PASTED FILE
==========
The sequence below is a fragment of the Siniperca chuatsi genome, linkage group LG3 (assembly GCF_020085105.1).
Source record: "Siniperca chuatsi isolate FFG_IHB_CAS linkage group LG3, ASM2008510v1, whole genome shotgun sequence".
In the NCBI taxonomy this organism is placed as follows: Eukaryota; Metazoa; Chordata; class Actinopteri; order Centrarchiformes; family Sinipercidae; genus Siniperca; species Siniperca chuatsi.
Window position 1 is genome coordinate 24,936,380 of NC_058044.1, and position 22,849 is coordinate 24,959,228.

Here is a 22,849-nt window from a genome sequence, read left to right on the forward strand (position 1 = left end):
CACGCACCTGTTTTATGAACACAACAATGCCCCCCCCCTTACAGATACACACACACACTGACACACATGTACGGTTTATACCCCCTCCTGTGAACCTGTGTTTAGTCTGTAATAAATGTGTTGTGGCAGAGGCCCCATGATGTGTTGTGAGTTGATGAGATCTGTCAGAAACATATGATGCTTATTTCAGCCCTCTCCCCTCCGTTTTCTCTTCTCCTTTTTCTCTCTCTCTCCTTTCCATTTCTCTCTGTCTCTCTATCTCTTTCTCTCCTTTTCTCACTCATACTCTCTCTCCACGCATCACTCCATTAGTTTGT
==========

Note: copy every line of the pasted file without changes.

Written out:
The sequence below is a fragment of the Siniperca chuatsi genome, linkage group LG3 (assembly GCF_020085105.1).
Source record: "Siniperca chuatsi isolate FFG_IHB_CAS linkage group LG3, ASM2008510v1, whole genome shotgun sequence".
In the NCBI taxonomy this organism is placed as follows: Eukaryota; Metazoa; Chordata; class Actinopteri; order Centrarchiformes; family Sinipercidae; genus Siniperca; species Siniperca chuatsi.
Window position 1 is genome coordinate 24,936,380 of NC_058044.1, and position 22,849 is coordinate 24,959,228.

Here is a 22,849-nt window from a genome sequence, read left to right on the forward strand (position 1 = left end):
CACGCACCTGTTTTATGAACACAACAATGCCCCCCCCCTTACAGATACACACACACACTGACACACATGTACGGTTTATACCCCCTCCTGTGAACCTGTGTTTAGTCTGTAATAAATGTGTTGTGGCAGAGGCCCCATGATGTGTTGTGAGTTGATGAGATCTGTCAGAAACATATGATGCTTATTTCAGCCCTCTCCCCTCCGTTTTCTCTTCTCCTTTTTCTCTCTCTCTCCTTTCCATTTCTCTCTGTCTCTCTATCTCTTTCTCTCCTTTTCTCACTCATACTCTCTCTCCACGCATCACTCCATTAGTTTGT